Hearst-Argyle Television Inc. and Lifetime Television may want to send The Walt Disney Co. a thank-you note after closing retransmission-consent and affiliation deals with Time Warner Cable last week.
Sources said Time Warner, stung by a scorched-earth retrans war with Disney in May, felt pressured to close a deal with Lifetime and Hearst-Argyle that included concessions the MSO previously refused to grant.
Like Disney, Hearst-Argyle-the parent company of which, Hearst Corp., owns 50 percent of Lifetime-used retrans-mission consent as leverage to launch new cable services.
Last Monday, Time Warner and Hearst-Argyle said they reached a long-term agreement that allows the MSO to retransmit broadcast signals from Hearst-Argyle stations, which include several ABC Inc. and NBC affiliates that reach 3.4 million subscribers.
Today (Aug. 21), sources said, Lifetime and Time Warner plan to announce a separate agreement that, in actuality, is tied to the retransmission-consent deal. Time Warner agreed to distribute the fledging Lifetime Movie Network as part of its standard digital tier.
An extension of Time Warner's Lifetime carriage agreement is also part of the deal, sources said. Lifetime executive vice president of distribution and business development Louise Henry Bryson negotiated the Hearst-Argyle agreement, as well as Lifetime's extension, sources added.
Time Warner, Hearst-Argyle and Lifetime officials declined to comment last week.
Retransmission-consent deals have been the driving factor in the launch of several cable networks on Time Warner Cable systems recently.
A glance at the 10 channels Time Warner's flagship New York City system plans to add to its digital lineup next week illustrates the impact retransmission consent has had on programming decisions at the local level.
Time Warner corporate executives have emphasized in the past that they prefer to allow local cable systems to decide which new networks are best suited for their markets.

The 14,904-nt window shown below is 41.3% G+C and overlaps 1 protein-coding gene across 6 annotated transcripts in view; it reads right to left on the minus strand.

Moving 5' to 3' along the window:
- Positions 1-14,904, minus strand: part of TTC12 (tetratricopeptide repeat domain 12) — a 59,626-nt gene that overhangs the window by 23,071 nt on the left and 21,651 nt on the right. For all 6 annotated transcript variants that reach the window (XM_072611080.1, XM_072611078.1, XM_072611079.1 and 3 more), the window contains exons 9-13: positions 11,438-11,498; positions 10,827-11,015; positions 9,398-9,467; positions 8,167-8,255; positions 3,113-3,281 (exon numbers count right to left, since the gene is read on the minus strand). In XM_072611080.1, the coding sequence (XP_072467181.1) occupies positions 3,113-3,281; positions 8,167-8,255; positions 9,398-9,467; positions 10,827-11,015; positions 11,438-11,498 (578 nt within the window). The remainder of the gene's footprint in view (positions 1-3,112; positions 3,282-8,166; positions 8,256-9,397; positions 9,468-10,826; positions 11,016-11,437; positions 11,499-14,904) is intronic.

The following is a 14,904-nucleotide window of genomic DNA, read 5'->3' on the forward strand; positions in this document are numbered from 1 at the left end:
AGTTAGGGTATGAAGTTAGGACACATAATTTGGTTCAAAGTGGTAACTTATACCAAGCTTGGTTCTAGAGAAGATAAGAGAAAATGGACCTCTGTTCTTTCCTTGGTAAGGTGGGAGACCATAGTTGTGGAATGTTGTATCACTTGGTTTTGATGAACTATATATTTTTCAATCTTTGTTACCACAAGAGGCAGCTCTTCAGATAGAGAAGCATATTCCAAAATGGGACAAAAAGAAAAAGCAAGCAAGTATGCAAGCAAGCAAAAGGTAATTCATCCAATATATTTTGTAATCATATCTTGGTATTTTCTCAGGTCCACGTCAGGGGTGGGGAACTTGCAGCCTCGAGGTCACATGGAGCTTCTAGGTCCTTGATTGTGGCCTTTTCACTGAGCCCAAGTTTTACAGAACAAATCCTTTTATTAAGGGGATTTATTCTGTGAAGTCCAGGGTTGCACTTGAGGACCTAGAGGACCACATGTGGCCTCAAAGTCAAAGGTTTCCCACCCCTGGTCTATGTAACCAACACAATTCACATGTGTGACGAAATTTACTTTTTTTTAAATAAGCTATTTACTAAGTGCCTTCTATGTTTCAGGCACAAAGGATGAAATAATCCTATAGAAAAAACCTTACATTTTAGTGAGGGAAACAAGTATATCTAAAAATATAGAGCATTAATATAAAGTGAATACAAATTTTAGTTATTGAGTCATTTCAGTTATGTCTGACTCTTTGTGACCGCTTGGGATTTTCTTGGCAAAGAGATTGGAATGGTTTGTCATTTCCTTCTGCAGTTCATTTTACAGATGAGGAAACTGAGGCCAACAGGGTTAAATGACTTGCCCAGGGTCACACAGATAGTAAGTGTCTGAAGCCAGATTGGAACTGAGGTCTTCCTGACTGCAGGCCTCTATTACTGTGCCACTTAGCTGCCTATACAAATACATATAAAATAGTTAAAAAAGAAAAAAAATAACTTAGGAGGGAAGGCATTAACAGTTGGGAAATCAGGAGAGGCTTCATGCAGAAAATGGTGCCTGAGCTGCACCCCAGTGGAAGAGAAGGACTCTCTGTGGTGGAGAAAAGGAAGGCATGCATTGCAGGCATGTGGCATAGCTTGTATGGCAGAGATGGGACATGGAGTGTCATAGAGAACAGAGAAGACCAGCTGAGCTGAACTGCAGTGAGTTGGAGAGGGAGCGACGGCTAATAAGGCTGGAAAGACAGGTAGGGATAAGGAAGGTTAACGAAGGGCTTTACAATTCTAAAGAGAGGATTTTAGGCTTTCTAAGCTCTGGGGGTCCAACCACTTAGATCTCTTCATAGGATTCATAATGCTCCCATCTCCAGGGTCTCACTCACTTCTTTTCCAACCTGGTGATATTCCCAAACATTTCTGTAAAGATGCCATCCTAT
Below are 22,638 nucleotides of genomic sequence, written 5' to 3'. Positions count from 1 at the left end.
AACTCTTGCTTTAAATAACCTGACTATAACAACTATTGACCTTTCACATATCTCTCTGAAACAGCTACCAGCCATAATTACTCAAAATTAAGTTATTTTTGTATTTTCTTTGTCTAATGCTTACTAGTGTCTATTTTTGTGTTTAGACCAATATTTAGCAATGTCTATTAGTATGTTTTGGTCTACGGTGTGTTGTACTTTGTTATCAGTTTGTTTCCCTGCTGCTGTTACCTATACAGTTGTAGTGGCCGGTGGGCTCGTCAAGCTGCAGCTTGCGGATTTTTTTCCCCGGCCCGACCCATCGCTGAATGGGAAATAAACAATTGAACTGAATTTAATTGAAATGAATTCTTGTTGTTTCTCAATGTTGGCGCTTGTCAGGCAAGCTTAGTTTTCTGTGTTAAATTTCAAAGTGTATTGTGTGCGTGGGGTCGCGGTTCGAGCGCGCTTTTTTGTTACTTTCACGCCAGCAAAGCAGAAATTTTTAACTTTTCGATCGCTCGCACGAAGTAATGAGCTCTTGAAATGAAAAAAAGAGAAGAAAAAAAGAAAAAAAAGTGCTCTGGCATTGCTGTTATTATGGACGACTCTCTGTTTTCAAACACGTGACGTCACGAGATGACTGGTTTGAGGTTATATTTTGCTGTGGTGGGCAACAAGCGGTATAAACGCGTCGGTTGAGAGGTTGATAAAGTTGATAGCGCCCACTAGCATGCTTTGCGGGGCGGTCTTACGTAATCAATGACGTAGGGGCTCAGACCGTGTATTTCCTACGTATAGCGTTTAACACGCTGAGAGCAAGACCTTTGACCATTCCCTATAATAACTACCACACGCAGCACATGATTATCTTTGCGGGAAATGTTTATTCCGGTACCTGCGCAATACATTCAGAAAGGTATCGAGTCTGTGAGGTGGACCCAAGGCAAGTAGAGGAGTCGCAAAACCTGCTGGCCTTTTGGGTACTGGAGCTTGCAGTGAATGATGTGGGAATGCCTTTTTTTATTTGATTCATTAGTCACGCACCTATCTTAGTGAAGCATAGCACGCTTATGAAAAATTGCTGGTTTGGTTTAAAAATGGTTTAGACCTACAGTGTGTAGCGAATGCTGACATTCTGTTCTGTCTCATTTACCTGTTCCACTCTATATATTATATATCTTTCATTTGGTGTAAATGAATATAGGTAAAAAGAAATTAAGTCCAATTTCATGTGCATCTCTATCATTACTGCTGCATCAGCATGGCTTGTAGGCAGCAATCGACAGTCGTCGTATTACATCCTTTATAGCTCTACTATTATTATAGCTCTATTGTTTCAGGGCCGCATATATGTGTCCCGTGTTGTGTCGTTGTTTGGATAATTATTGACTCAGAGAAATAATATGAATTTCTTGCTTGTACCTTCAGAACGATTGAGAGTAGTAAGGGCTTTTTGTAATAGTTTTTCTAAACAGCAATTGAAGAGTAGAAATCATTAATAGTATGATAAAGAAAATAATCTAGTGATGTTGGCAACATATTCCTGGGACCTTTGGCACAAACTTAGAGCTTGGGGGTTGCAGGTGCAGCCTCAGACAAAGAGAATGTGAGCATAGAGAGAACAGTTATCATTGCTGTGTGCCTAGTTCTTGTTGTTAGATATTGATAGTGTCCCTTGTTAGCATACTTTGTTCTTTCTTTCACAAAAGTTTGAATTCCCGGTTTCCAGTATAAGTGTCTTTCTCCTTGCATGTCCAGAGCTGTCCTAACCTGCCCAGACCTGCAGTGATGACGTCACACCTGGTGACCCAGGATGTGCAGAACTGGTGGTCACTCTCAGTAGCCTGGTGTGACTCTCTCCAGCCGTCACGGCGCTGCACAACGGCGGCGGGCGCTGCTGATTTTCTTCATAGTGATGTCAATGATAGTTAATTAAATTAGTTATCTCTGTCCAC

But in New York, one-half of the 10 channel additions are tied to retransmission-consent deals signed by the corporate office, Time Warner Cable of New York City general manager Barbara Kelly said.
The additions of ESPNews, Toon Disney and SoapNet are tied to the broad retransmission deal Time Warner reached with Disney in May, she said. The system will also add LMN to its lineup, which, Kelly acknowledged, was tied to the Hearst-Argyle agreement.
Also, the New York system will add Fox Sports World to digital. That addition is tied to a retransmission deal Fox Television Stations cut with Time Warner last year.
Channel additions to the 1.2 million-subscriber system that are not tied to retransmission consent are Game Show Network, Techtv (the former ZDTV), adult network Pleasure, HBO Latino and a new premium channel that will run Dominican programming.
Time Warner reached another programmer-affiliation deal last week that didn't include retransmission consent: one with Viacom Inc.'s MTV Networks.
The companies said the new deal extends distribution of MTV: Music Television and VH1 on all Time Warner systems and includes additional distribution of TV Land, The Nashville Network, Noggin, MTV2 and VH1 Classic to an undisclosed number of Time Warner subscribers.
Terms of the deal will see Time Warner either launch VH1 or convert the network to full-time carriage to 450,000 subscribers.
The MSO also agreed to add 3 million TV Land subscribers over the next three years and to launch TNN to an additional 200,000 subscribers.
Noggin, MTV2 and VH1 Classic will be added to Time Warner's digital tier.
Distribution of MTVN's Country Music Television, acquired by Viacom from CBS Corp., isn't included in the new deal. CMT distribution was covered in a previous agreement with Time Warner, a spokesman said.